Skip to main content

A farmer combines a field of wheat along Glenmore road north in Kelowna, B.C. on Friday, Aug. 17, 2001.The Canadian Press

In response to vociferous protests over proposed amendments to the Agricultural Land Reserve, the B.C. government has offered up amendments meant to assure critics that the preservation of protected farmland remains a priority.

Bill 24 splits the province into two zones to allow more flexibility on farmland outside the prime producing regions. Agriculture Minister Norm Letnik, who inherited the bill when he was named minister three weeks ago, said the changes he introduced on Tuesday are a "substantive" response to the strong criticism he's heard since he took the job.

Moments after he laid out the changes in the House, the New Democrat opposition carried on as if nothing had changed. Nick Simons, the NDP agriculture critic, was on his feet calling for the entire bill to be withdrawn.

Outside the House, NDP MLA Lana Popham, who has led her party's "Kill Bill 24" campaign, said the amendments show that Mr. Letnik's consultations were a "sham" that ignored fundamental opposition from every corner of the province.

"We had hoped, because the new minister was respected by the agriculture community, that his consultation would have been authentic," she said in an interview. "It was false and unfortunately I believe the government will press ahead, the Agricultural Land Reserve will be split in two and it will be eroded."

Mr. Letnik had promised consultation on Bill 24 after he was sworn in to replace Pat Pimm, and said he was willing to scrap it if that was where his review led him. But the rookie cabinet minister quickly found himself at odds with Bill Bennett, the minister responsible for a "core review" of government who had crafted the law. Mr. Bennett publicly established the pecking order when he dismissed the notion that there would be any fundamental changes or delays to the law.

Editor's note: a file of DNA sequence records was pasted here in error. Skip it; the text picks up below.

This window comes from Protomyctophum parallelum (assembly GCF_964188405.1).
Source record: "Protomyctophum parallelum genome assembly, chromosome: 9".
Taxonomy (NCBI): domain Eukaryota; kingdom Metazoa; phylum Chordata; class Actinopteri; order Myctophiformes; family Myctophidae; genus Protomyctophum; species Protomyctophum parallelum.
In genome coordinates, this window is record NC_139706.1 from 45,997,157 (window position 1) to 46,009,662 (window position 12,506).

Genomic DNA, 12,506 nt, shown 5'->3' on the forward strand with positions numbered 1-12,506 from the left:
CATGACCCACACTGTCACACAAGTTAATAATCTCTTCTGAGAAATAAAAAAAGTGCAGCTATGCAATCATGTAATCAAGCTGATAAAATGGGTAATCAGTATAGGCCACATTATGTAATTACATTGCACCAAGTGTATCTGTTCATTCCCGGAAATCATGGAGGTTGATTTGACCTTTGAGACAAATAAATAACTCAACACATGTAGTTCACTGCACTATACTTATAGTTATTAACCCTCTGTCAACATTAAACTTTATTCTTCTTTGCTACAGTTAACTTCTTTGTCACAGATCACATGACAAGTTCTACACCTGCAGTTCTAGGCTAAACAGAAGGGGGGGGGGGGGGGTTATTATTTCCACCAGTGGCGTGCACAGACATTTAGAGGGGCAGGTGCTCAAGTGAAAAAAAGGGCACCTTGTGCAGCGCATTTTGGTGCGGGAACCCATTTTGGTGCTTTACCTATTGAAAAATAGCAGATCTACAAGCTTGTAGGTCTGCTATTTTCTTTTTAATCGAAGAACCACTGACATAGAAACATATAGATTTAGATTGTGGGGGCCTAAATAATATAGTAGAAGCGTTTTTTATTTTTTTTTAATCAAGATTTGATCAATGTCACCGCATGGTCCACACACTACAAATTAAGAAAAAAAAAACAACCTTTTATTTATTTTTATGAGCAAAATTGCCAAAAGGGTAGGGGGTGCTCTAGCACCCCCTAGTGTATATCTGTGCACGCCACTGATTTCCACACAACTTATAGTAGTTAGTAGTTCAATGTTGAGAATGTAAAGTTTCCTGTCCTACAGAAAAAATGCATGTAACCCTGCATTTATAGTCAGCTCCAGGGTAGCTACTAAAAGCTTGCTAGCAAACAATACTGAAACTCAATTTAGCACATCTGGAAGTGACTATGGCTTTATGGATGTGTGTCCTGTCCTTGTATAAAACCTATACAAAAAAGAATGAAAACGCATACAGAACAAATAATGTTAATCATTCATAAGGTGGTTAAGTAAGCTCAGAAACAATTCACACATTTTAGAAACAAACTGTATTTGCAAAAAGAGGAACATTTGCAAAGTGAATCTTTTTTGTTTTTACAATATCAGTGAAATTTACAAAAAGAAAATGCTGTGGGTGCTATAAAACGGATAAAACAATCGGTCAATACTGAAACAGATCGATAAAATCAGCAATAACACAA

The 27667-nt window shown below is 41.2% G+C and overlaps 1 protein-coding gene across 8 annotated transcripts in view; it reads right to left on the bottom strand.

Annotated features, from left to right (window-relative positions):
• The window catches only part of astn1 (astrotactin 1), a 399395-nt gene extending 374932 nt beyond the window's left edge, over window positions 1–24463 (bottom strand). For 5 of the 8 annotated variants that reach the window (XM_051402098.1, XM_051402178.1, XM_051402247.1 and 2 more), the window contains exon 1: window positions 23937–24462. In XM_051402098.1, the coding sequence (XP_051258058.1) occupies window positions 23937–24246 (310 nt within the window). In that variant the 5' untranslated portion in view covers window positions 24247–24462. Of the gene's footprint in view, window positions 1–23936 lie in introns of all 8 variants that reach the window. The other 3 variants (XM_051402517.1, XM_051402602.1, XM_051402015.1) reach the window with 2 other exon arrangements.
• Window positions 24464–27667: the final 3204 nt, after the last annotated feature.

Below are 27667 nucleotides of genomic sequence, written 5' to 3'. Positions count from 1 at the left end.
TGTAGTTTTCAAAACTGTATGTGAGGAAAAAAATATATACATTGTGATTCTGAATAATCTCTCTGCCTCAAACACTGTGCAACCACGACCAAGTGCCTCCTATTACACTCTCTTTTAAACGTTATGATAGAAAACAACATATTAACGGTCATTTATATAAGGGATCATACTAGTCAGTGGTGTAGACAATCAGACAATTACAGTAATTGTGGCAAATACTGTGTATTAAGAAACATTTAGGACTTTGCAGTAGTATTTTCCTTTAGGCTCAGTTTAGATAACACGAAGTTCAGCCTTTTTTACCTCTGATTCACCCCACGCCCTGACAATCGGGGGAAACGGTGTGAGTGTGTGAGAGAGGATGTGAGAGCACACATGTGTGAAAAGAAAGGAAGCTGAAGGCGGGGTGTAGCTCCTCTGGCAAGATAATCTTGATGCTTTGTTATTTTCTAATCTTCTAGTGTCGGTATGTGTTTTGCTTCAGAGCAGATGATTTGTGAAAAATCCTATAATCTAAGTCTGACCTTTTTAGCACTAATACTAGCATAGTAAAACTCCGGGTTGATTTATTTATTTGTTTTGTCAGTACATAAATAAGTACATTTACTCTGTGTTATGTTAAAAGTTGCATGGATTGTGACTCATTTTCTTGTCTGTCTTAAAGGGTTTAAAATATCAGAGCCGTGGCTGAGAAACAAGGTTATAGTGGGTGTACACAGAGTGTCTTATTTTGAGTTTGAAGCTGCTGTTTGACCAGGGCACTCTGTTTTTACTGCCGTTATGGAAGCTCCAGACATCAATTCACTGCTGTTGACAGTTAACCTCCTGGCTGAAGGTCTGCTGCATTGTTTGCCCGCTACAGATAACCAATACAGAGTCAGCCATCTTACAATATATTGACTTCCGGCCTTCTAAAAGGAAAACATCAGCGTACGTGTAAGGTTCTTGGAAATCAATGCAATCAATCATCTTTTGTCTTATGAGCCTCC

The proposed changes are the first major overhaul of the land reserve, which was created by an NDP government in the 1970s.

In Zone 1, including Metro Vancouver, southern Vancouver Island and the Okanagan, the independent Agricultural Land Commission will continue to focus on protecting farmland. Those areas include 10 per cent of the land within the reserve but generate 85 per cent of total farm sales, according to the government.

In Zone 2, covering every other region, farmers would have more flexibility in land use, to allow value-added activities such as food processing and potential oil and gas development.

Mr. Letnik told reporters his changes will ensure that the law clearly states that the preservation of farmland remains the top priority, even in Zone 2. "We wanted to make sure that the public knew our intent is to continue to support agricultural land in British Columbia."

Inside the House, Mr. Letnik introduced his changes on Tuesday afternoon after acknowledging the feedback he has collected in recent weeks. "The comments expressed are as diverse as the province itself," he said. Consensus wasn't possible, he added, but "I believe these changes improve the existing act, maintain the preservation of agricultural land as the number one priority, and continue to support farmers and the growth of the agricultural sector as was always intended."

Mr. Bennett, who has emerged as one of the most powerful ministers in Premier Christy Clark's cabinet, sat at Mr. Letnik's side. He has maintained since he launched his review of the Agricultural Land Reserve last year that the boundaries – particularly in regions like his own community in the Kootenays – were hastily drawn and included non-productive land that hampered the ability of farmers to make a living.

Report an error

Editorial code of conduct